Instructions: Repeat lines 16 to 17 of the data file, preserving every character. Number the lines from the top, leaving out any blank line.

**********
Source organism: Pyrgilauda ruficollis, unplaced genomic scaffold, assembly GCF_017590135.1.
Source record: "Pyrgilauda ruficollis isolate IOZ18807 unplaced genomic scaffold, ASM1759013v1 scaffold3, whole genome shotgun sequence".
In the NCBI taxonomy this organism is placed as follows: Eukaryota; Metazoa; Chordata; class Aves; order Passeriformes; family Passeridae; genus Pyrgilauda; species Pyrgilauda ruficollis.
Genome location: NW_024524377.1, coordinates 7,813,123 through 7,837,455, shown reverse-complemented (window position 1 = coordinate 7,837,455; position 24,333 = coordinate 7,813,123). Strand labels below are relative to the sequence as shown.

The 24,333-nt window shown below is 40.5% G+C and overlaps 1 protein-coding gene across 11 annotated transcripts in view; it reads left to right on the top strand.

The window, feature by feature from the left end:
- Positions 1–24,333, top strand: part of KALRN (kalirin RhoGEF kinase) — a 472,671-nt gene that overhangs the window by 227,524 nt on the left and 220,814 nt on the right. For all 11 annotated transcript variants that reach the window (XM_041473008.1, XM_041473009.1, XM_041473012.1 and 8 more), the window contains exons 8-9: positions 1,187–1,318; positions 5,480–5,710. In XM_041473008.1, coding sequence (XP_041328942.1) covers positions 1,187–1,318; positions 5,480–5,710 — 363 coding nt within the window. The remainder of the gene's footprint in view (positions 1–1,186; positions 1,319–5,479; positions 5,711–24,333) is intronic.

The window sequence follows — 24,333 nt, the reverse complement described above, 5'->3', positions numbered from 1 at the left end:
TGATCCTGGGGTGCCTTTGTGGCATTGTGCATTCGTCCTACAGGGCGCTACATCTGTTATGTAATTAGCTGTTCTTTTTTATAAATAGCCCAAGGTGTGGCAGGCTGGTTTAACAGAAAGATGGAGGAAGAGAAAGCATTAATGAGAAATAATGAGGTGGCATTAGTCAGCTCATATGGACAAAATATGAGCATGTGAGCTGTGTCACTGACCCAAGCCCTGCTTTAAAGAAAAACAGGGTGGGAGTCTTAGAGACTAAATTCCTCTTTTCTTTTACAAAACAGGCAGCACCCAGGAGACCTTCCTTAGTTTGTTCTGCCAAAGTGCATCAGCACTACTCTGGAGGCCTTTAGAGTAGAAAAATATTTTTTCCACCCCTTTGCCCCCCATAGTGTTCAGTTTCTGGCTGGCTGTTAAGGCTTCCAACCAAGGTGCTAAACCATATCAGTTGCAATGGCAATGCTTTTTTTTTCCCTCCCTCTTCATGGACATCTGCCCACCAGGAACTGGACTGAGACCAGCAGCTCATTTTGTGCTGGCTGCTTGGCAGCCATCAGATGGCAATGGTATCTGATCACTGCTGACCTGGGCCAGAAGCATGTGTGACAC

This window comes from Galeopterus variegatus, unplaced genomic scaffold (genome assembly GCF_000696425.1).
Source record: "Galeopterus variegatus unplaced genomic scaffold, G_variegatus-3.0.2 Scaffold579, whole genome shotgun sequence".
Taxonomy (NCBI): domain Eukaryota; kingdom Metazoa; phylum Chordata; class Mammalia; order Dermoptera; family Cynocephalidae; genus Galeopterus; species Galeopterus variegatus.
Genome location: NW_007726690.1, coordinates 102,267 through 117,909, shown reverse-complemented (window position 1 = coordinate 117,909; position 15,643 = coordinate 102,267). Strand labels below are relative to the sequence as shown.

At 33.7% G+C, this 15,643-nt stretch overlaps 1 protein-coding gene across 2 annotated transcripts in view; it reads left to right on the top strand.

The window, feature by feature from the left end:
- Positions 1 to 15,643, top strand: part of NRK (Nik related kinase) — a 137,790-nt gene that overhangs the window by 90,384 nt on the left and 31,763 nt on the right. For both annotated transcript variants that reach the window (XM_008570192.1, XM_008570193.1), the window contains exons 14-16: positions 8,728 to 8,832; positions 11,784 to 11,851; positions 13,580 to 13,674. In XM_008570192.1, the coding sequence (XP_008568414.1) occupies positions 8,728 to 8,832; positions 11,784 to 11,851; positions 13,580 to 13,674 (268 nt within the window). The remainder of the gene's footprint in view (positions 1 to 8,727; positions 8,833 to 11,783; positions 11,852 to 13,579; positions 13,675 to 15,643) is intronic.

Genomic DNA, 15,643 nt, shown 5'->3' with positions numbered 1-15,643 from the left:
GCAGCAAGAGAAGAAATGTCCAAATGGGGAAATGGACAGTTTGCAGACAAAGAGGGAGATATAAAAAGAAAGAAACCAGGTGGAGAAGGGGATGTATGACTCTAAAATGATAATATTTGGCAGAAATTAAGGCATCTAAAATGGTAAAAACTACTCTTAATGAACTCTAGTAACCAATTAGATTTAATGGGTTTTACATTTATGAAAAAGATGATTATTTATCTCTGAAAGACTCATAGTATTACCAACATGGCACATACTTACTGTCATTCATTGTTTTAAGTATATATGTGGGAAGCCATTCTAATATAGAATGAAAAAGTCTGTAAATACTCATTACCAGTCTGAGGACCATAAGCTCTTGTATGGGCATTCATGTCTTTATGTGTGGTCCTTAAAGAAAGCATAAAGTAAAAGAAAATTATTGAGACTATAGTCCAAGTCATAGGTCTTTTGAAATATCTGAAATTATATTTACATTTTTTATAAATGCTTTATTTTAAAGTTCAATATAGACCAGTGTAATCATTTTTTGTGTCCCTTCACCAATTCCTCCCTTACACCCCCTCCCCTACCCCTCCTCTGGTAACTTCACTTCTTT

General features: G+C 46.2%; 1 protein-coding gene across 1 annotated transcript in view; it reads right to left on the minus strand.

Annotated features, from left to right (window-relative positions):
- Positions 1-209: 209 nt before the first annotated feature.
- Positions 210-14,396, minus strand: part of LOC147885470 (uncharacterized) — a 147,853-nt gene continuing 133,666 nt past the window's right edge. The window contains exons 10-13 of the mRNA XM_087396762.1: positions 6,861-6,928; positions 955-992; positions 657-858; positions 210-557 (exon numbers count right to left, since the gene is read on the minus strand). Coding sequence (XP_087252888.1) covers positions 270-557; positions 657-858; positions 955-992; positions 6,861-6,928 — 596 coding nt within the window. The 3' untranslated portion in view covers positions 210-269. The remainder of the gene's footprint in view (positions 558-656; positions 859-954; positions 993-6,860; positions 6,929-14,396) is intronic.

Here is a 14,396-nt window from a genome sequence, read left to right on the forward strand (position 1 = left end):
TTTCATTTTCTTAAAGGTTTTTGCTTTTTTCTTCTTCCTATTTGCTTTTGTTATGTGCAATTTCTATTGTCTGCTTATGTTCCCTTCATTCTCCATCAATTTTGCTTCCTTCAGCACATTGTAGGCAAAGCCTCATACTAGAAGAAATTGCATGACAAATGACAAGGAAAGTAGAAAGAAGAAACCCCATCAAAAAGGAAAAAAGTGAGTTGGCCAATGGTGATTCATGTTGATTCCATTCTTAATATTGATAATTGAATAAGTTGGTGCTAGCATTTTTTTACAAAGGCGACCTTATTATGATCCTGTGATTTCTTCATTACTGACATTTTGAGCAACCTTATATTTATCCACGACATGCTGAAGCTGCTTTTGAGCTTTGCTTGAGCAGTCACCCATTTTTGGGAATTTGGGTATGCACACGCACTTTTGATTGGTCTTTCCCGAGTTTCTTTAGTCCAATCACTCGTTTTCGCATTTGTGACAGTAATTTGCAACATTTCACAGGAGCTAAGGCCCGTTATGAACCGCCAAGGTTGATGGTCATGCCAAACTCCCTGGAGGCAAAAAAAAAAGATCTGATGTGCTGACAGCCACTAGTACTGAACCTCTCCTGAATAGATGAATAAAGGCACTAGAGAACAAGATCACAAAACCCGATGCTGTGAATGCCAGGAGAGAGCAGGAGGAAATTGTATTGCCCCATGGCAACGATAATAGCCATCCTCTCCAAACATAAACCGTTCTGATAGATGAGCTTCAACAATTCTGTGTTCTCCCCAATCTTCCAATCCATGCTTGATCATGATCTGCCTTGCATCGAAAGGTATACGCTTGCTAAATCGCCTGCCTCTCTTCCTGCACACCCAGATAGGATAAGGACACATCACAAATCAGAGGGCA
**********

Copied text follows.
- Positions 1 to 15,643, top strand: part of NRK (Nik related kinase) — a 137,790-nt gene that overhangs the window by 90,384 nt on the left and 31,763 nt on the right. For both annotated transcript variants that reach the window (XM_008570192.1, XM_008570193.1), the window contains exons 14-16: positions 8,728 to 8,832; positions 11,784 to 11,851; positions 13,580 to 13,674. In XM_008570192.1, the coding sequence (XP_008568414.1) occupies positions 8,728 to 8,832; positions 11,784 to 11,851; positions 13,580 to 13,674 (268 nt within the window). The remainder of the gene's footprint in view (positions 1 to 8,727; positions 8,833 to 11,783; positions 11,852 to 13,579; positions 13,675 to 15,643) is intronic.

Genomic DNA, 15,643 nt, shown 5'->3' with positions numbered 1-15,643 from the left: